1st Edition

African Industrial Design Practice Perspectives on Ubuntu Philosophy

Edited By Richie Moalosi, Yaone Rapitsenyane Copyright 2024
    326 Pages 76 B/W Illustrations
    by Routledge

    326 Pages 76 B/W Illustrations
    by Routledge

    The underlying principle of this book is the African philosophy of Ubuntu, which acts as a guide for developing empathic products and services. The book makes the case that empathy is the key to any successful product and service design project because it enables designers to make wise design choices that align with users' demands.

    Fifteen chapters provide the latest industrial design developments, techniques, and processes explicitly targeting emerging economies. At the outset, it covers the design context and the philosophy of the Ubuntu approach, which places people and communities at the centre of the development agenda. The book covers new product development, design research, design cognition, digital and traditional prototyping, bringing products to the market, establishing a company's brand name, intellectual property rights, traditional knowledge, and the business case for design in Afrika. It concludes with a discussion about the future of design and the skills aspiring designers will need.

    African Industrial Design Practice: Perspectives on Ubuntu Philosophy will be an essential textbook for undergraduates, postgraduates, instructors, and beginner designers in emerging economies to provide regionally contextualised design processes, illustrated examples, and outcomes.

    Chapter 2 of this book is freely available as a downloadable Open Access PDF at http://www.taylorfrancis.com under a Creative Commons Attribution-Non Commercial-No Derivatives (CC-BY-NC-ND) 4.0 license.


    Richie Moalosi and Yaone Rapitsenyane

    PART 1: New Product Development

    1. Design Context in Afrika

    Mugendi Kanampiu M’Rithaa, Richie Moalosi and Yaone Rapitsenyane

    2. Advancing Afrikan Sustainable Design

    Angus Donald Campbell and Yaone Rapitsenyane

    3. New Product Development Process: A Contextual Approach

    Yaone Rapitsenyane and Patrick Sserunjogi

    4. Human Factors and Ubuntu in Product Design

    Oanthata Jester Sealetsa and Patrick Dichabeng

    PART 2: Design Research

    5. Design-Driven Research Methods

    Richie Moalosi and Caiphas Thusonyana Othomile

    6. Ethics in Design

    Richie Moalosi and Olefile Bethuel Molwane

    PART 3: Design Cognition

    7. Design Elements and Principles

    Shorn Molokwane, Odireleng Marope and Mathews Ollyn

    8. Design Sketching: What Works Best from an Afrikan Perspective?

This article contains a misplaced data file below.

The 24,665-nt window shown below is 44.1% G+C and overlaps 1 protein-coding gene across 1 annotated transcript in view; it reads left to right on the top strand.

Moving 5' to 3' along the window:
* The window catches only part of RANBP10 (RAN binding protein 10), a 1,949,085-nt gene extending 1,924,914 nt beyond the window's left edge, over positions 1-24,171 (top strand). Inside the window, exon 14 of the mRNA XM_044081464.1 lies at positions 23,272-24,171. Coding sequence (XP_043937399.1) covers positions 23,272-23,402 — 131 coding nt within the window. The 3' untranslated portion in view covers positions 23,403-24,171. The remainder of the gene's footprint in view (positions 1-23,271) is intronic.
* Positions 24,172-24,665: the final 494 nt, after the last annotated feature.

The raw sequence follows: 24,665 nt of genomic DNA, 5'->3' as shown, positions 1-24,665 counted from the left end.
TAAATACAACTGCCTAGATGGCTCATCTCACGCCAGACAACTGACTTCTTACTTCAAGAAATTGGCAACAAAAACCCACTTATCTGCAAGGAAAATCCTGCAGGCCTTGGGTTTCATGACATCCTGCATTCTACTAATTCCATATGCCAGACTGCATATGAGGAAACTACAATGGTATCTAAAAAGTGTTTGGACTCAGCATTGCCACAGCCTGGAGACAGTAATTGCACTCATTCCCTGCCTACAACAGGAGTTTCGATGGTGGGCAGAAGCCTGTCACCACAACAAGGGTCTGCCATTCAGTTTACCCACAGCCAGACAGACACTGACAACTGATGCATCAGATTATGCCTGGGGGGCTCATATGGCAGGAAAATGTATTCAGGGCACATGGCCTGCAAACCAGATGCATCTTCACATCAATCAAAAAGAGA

Yaone Rapitsenyane and Matthews Ollyn

    PART 4: Prototyping Approaches

    9. Physical Model Making for Designers

    Sekao Junior Motshubi, Polokano Sekonopo, Matlhogonolo Letsatsi and Walter Chipambwa

    10. Traditional Manufacturing

    Polokano Sekonopo, Sekao Junior Motshubi, Matlhogonolo Letsatsi and Samuel Oluwafemi Adelabu

    11. Additive Manufacturing in Afrika

    Victor Ruele

    PART 5: Taking the Product to the Market

    12. Building Corporate Brand Reputation in Emerging Economies

    Debra Diana Ralitsha, Odireleng Marope and Richie Moalosi

    13. Intellectual Property, Traditional Knowledge, Traditional Cultural Expressions, and the Philosophy of Ubuntu

    Chinandu Mwendapole, Tebo Motlhaping, Thatayaone Mosepedi and Tawanda Gombiro

    14. The Business Case for Design in Afrika

    Keiphe Nani Setlhatlhanyo, Polokano Sekonopo and Sophia N. Njeru

    15. Design futures for Afrika and Beyond

    Vikki Eriksson, Keineetse Christopher Motlhanka and Thatayaone Mosepedi


    Richie Moalosi is Professor of Industrial Design at the University of Botswana. His research interests include design and culture, design research, design for sustainability, and social innovation. He is a member of the Institute of Engineering Designers, Pan Afrikan Design Institute, and Africa Design (Chapter of the Design Society).

    Yaone Rapitsenyane is the Head of the Department of Industrial Design and Technology at the University of Botswana. He is also a service designer and a lecturer in sustainable design. His research interests include developing sustainable business models for SMEs and developing Sustainable Product-Service System curricula for African universities.